A History of Glitter and Blood
by Hannah Moskowitz
Expected Publication Date: August 5, 2015
Length: 280 pages
Publisher: Chronicle Books
Obtained Via: I received an advanced reader’s copy of this book in exchange for an honest review. This in no way affected my final opinion of the work.
View at the Traffic light:
This book was odd. Weird. Peculiar. Any other synonym you can think of, insert it here. I finished A History of Glitter and Blood a few days ago, and I’m not sure I’ll ever be quite through processing my feelings on it. There were several elements I liked, but the story as a whole was bizarre. I thought I liked weird books, but I’m not 100% I really liked this one. I’m also not sure I understood part of it, which trust me, nothing makes you feel weirder than having an English degree and feeling like you’re missing something in a YA book. That stuff about YA being complex isn’t just a throwaway line, folks.
A History of Glitter and Blood is about fairies, gnomes, tightropers, war, and a romance. At the beginning of the book, the city of Ferrum(clever) is in the middle of the war with these three races. The war is part of the story, certainly, but it’s not really about the war. The about and the whys are revealed at the end, piece by piece through the book. It’s an extremely meta book, as A History of Glitter and Blood is written as if the book itself is being written by one of the characters, a self-confessed unreliable narrator. There are footnotes and illustrations, asides and direct addresses to the other characters in the book. I absolutely love this kind of narrative technique, and it’s one thing that kept me reading despite the confusion I had in the beginning. That does mean, though, that the story gets difficult to follow at times because everything is slapdash. On purpose, sure, but that never really negated my frustration at how confused I was so frequently.
A History of Glitter and Blood focuses on Beckan and her companions. Beckan is one of the last surviving fairies left in the city, and life is rough. While it’s manageable, it’s only through a combination of less-than-reputable means that Beckan and her friends are able to survive. The circumstances often find them prostituting to the gnomes, a species that has rather less than desirable relationships with fairies. . . considering gnomes often eat fairies, so everything is always tainted by this danger. Beckan may be the main character, but she’s not the narrator of the story, so it’s hard to tell what part of any of the characters is “real” or made up in the story world. It’s really cleverly done, but I think it’s most likely one of those things that would be difficult to really “get” unless you dive in and see for yourself. It’s not in any way an easy book to describe.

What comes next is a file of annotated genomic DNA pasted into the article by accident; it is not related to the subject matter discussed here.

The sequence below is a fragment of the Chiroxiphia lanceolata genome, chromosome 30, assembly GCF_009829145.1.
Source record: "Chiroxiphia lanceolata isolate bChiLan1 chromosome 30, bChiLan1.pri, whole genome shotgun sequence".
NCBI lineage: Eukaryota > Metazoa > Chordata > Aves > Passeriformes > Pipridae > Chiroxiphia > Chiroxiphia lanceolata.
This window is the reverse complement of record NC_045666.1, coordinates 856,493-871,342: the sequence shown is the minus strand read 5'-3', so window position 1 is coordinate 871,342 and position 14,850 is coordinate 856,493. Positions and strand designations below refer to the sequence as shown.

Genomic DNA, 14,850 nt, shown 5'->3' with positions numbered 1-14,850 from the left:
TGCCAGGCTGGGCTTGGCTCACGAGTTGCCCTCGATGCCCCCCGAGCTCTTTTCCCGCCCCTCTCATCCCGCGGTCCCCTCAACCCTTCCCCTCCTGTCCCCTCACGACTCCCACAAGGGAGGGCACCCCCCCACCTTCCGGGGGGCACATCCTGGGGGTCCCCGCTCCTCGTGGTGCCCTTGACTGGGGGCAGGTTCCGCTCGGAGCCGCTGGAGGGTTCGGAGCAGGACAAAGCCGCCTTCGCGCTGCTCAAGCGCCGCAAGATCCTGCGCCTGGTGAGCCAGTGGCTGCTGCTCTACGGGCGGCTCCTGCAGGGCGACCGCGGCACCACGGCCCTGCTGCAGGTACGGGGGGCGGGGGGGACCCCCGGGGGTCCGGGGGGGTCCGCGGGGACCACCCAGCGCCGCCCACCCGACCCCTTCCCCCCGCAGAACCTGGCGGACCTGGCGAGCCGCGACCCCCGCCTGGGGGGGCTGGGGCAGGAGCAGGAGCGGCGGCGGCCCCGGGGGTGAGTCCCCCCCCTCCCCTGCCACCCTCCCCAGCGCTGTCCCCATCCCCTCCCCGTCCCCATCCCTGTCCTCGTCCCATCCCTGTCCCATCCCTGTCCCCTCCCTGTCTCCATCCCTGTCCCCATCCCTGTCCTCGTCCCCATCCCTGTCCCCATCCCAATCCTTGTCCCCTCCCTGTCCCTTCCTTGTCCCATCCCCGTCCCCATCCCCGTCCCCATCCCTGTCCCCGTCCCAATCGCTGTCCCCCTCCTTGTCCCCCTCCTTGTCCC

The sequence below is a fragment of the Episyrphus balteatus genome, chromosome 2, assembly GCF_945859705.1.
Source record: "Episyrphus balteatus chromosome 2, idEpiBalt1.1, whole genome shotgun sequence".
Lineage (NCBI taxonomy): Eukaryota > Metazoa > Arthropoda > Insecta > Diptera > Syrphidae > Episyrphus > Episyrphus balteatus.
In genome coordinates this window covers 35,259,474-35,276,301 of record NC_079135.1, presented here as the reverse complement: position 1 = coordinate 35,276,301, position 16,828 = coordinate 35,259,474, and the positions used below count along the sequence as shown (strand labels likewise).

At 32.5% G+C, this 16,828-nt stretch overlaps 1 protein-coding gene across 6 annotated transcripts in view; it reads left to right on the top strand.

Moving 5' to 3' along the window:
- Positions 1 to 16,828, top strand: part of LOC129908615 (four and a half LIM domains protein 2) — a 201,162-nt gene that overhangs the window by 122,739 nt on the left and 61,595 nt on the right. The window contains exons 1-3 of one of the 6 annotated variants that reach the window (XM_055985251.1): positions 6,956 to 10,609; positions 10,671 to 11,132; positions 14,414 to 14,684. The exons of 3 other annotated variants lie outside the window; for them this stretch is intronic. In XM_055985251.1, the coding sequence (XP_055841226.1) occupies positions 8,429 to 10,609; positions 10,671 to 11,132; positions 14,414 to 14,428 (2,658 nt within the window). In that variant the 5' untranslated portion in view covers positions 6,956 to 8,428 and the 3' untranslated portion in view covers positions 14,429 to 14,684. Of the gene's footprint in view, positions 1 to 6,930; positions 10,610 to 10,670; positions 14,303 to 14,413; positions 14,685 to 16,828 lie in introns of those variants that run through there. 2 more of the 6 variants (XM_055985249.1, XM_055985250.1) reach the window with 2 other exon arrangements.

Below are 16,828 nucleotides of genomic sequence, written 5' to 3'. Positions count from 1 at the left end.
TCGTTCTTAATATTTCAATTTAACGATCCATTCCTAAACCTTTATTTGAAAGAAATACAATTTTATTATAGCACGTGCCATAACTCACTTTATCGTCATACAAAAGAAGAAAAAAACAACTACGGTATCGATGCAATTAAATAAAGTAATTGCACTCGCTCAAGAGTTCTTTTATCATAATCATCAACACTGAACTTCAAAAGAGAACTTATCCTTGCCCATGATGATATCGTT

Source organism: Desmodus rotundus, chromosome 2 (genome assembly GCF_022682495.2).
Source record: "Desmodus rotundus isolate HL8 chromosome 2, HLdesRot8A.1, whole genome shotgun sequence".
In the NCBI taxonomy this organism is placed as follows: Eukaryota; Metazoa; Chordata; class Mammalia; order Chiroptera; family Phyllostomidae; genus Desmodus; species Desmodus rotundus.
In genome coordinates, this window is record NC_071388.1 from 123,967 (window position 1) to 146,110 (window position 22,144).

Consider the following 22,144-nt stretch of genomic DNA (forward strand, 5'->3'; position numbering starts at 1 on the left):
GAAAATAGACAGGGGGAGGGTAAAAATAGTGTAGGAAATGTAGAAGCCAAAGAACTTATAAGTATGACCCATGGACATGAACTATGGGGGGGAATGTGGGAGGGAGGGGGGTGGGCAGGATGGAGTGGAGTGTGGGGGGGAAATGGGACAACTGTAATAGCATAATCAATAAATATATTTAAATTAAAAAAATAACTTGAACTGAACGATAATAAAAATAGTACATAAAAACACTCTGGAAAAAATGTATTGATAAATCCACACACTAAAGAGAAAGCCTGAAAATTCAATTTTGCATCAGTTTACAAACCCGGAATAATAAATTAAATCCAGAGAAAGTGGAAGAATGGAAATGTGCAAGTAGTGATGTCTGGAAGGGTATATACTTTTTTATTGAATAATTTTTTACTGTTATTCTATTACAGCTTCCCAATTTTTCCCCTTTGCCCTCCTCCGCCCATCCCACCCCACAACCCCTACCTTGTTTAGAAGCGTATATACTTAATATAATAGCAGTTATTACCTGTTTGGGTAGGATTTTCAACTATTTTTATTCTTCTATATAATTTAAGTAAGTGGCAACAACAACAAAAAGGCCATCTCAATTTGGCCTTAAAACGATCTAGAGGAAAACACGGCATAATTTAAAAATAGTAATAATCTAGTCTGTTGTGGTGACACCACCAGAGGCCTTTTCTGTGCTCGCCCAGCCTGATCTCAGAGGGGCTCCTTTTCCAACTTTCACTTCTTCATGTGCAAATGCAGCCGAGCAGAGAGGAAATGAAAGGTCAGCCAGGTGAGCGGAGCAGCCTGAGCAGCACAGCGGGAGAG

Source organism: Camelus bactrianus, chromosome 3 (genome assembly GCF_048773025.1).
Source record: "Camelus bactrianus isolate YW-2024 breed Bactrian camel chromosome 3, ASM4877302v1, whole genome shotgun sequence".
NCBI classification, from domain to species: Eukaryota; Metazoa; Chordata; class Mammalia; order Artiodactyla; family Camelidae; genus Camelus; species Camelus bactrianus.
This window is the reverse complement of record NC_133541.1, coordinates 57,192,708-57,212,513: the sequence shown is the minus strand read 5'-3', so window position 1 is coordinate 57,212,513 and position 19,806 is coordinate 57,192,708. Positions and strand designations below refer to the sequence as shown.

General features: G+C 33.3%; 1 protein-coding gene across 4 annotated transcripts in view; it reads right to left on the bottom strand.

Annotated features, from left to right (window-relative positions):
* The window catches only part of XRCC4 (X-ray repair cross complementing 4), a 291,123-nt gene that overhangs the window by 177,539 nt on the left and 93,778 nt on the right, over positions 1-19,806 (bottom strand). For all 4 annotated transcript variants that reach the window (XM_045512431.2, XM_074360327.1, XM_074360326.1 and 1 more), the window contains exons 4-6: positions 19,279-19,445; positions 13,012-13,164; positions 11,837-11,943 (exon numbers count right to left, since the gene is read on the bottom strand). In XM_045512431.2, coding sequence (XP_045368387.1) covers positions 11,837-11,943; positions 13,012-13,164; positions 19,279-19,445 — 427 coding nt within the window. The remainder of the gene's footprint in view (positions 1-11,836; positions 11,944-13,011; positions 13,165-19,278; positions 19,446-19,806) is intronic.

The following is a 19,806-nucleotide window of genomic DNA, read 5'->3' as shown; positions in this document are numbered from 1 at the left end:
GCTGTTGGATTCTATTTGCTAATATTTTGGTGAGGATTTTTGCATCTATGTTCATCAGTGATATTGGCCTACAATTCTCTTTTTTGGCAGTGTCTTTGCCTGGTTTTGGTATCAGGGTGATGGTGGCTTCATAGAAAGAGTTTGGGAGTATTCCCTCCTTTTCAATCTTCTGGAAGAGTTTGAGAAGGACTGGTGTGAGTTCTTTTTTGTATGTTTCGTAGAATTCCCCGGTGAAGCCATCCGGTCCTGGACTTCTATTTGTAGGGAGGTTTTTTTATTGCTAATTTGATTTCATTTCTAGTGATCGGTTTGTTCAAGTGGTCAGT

A History of Glitter and Blood is not quite like anything else I’ve ever read. . . which is great! Mostly. But that doesn’t mean it was free of problems. I was so, SO intrigued by the world, which kept me reading, but the characters were. . . slippery, for lack of a better term. Up until the halfway point, I kept getting most of the secondary characters confused with each other. A name would appear and I would think “oh, right, is he the gnome client? Wait, no, no, he’s the tightroper. Or her friend? Both? I can’t remember). That was probably my main issue. I could deal with the confusion from the world and the storytelling because I knew it was intentional, but I had a MUCH harder time jiving with not being able to tell some of the characters apart.
Yet no matter what, this book was extremely compelling. I do think I prefer Hannah Moskowitz’s contemporary YA to her speculative(I also thought Teeth was a little too weird & out there for me. . . though between the two of them, I think I prefer A History of Glitter and Blood), but her writing is bold and daring and obviously talented. The narrative devices are used effectively and an unreliable narrator done well almost always adds a little extra OOMPH to a book for me.
I think I mostly liked this one? I’d probably read it again for the strangeness factor alone, and it is the kind of book that feels richly layered. 3/5 cupcakes.